Lava projects, programming in the large

Projects, directories

Lava doesn't provide a specific project notion. We believe that it is the primary purpose of file systems and directories to arrange sets of files in groups and subgroups of more or less closely related files, and we believe that you should not confuse the users by providing additional, redundant structures in the absence of a really strong motivation.

Lava files, file inclusion

The file name suffix of a Lava file indicates the intended execution environment of the contained Lava application. Our considerations concerning execution environments are still in a very early and provisory state. Presently the Lava interpreter supports only a provisory version of a forms-oriented MDI execution environment (MDI = Multiple-Document Interface), which is associated with the .lava suffix.

A Lava file contains a top-level package (see below) which is unnamed by default. If you assign a name to it then all references to contained Lava entities will be qualified with this package name.

Lava files may "include" other Lava files. The basic std.lava file is always included. It contains the declarations of the basic built-in Lava data types (Boolean, Double, Float, Integer, String, Enumeration, Set, Chains, Array, Callback, ...). There is no special kind of "include files" like the "header files" of C++. The include mechanism is just a means to make the contents of another file available as if it were part of the including file. So it isn't an error if two Lava files include each other, and you need not worry about circular includes.

Name clashes between Lava entities contained in two included files or in the including and the included file can be resolved within the including file F by assigning unique "local alias names" ("use as" names) to the top level packages of the included files within F.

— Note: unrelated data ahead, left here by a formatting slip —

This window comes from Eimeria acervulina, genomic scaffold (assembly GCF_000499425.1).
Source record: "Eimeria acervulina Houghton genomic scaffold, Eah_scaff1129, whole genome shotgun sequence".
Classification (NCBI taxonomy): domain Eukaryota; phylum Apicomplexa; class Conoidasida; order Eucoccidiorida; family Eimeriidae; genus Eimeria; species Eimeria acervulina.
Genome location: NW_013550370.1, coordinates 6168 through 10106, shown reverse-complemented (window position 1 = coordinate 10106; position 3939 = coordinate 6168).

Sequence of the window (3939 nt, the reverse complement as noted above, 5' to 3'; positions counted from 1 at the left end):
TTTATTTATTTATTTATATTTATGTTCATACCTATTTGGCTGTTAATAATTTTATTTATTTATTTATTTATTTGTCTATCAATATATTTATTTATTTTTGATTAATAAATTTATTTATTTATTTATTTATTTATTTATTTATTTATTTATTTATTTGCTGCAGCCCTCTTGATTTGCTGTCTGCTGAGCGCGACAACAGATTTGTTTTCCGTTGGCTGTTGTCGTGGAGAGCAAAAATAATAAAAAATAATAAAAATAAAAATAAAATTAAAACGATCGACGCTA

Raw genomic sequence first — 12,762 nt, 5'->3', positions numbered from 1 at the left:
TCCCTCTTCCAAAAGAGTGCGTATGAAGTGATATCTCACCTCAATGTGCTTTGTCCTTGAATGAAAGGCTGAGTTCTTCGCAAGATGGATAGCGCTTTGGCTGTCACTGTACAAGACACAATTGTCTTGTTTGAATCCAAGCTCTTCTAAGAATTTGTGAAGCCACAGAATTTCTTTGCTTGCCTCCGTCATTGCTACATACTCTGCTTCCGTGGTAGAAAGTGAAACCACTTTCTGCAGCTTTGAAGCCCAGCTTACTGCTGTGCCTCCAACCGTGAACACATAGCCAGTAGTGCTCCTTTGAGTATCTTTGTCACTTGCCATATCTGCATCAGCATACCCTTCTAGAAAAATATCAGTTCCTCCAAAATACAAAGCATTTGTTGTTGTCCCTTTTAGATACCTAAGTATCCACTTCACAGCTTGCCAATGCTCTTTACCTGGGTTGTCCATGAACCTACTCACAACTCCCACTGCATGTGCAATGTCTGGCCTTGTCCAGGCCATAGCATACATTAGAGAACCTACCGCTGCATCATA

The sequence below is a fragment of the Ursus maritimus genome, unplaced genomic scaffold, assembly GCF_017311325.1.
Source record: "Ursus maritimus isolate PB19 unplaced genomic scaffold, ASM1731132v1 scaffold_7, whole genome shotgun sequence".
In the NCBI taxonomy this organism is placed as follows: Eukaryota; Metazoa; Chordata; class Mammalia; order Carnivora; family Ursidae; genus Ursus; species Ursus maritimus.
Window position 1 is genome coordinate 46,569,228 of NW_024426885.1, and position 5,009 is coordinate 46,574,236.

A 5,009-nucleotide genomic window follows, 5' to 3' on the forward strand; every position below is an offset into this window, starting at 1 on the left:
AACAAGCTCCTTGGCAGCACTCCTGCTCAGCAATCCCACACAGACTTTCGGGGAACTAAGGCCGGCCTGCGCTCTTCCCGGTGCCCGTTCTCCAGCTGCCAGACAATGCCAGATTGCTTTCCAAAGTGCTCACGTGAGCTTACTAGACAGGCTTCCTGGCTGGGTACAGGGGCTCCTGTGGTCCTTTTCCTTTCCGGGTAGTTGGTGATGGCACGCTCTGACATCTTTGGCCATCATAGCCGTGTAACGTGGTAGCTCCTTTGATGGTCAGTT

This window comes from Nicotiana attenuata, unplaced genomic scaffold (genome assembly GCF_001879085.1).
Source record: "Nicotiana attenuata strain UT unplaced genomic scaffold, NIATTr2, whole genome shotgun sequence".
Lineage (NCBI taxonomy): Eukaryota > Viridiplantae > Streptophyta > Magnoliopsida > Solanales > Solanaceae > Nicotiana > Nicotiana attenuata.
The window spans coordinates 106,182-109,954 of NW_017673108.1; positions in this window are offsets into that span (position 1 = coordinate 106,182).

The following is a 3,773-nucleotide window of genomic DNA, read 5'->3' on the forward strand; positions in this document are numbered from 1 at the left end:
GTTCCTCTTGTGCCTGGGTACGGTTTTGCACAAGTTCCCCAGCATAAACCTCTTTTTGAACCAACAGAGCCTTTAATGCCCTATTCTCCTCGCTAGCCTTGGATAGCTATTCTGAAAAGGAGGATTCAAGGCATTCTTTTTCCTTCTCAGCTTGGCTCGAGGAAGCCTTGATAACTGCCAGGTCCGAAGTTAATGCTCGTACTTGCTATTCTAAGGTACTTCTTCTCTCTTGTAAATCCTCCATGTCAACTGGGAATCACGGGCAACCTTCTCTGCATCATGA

In Java a file "belongs" always to a single package and a package may extend over many files. On the other hand the Lava declaration tree which makes up a Lava file may consist of many nested packages, and every Lava package is completely contained in one Lava file.

This complete containment even of a huge package in a single Lava file is greatly facilitated by the fact that implementations can be separated from class interfaces and stored in separate files in Lava whereas the bodies of Java member functions have to be included in their respective class declarations. In this way you can have a combination of pure package and class declaration files and perhaps many separate implementation files in Lava, where every implementation file might perhaps contain the implementation of only one class.

You can declare a package to be opaque to prevent access to the contained declarations from the "outside world". In this way you can achieve similar effects as with private/friend declarations in C++ or with inner classes in Java.

Packages may have "pattern parameters" or "virtual types". Based on these they can be used to define "patterns/frameworks", i.e., groups of parameterized classes that can be derived/specialized collectively and consistently.